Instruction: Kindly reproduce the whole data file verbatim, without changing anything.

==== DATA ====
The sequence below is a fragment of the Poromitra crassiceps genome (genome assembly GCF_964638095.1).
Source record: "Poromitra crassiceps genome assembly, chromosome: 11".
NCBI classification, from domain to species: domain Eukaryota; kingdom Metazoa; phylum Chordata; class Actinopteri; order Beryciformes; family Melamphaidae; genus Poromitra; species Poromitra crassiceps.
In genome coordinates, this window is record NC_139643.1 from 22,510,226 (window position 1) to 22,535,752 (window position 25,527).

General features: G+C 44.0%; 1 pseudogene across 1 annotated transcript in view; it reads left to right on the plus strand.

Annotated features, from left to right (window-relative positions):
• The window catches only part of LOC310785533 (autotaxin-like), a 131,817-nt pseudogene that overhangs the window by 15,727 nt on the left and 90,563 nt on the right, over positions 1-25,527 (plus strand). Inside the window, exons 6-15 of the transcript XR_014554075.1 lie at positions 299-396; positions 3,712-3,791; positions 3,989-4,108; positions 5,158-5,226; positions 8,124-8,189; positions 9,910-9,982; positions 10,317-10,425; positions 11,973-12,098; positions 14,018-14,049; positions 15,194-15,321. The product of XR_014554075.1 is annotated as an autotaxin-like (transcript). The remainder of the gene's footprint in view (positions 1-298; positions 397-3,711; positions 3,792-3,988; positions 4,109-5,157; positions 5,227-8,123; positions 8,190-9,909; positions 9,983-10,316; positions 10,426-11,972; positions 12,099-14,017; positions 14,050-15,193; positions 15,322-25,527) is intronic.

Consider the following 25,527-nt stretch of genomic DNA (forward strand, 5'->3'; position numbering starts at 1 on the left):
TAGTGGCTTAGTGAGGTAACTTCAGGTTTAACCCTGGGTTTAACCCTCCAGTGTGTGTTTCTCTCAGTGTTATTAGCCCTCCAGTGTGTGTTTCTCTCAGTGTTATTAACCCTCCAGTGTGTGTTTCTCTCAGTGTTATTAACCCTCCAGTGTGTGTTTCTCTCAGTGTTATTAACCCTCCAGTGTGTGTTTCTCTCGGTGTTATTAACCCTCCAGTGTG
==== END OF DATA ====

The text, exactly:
The sequence below is a fragment of the Poromitra crassiceps genome (genome assembly GCF_964638095.1).
Source record: "Poromitra crassiceps genome assembly, chromosome: 11".
NCBI classification, from domain to species: domain Eukaryota; kingdom Metazoa; phylum Chordata; class Actinopteri; order Beryciformes; family Melamphaidae; genus Poromitra; species Poromitra crassiceps.
In genome coordinates, this window is record NC_139643.1 from 22,510,226 (window position 1) to 22,535,752 (window position 25,527).

General features: G+C 44.0%; 1 pseudogene across 1 annotated transcript in view; it reads left to right on the plus strand.

Annotated features, from left to right (window-relative positions):
• The window catches only part of LOC310785533 (autotaxin-like), a 131,817-nt pseudogene that overhangs the window by 15,727 nt on the left and 90,563 nt on the right, over positions 1-25,527 (plus strand). Inside the window, exons 6-15 of the transcript XR_014554075.1 lie at positions 299-396; positions 3,712-3,791; positions 3,989-4,108; positions 5,158-5,226; positions 8,124-8,189; positions 9,910-9,982; positions 10,317-10,425; positions 11,973-12,098; positions 14,018-14,049; positions 15,194-15,321. The product of XR_014554075.1 is annotated as an autotaxin-like (transcript). The remainder of the gene's footprint in view (positions 1-298; positions 397-3,711; positions 3,792-3,988; positions 4,109-5,157; positions 5,227-8,123; positions 8,190-9,909; positions 9,983-10,316; positions 10,426-11,972; positions 12,099-14,017; positions 14,050-15,193; positions 15,322-25,527) is intronic.

Consider the following 25,527-nt stretch of genomic DNA (forward strand, 5'->3'; position numbering starts at 1 on the left):
TAGTGGCTTAGTGAGGTAACTTCAGGTTTAACCCTGGGTTTAACCCTCCAGTGTGTGTTTCTCTCAGTGTTATTAGCCCTCCAGTGTGTGTTTCTCTCAGTGTTATTAACCCTCCAGTGTGTGTTTCTCTCAGTGTTATTAACCCTCCAGTGTGTGTTTCTCTCAGTGTTATTAACCCTCCAGTGTGTGTTTCTCTCGGTGTTATTAACCCTCCAGTGTG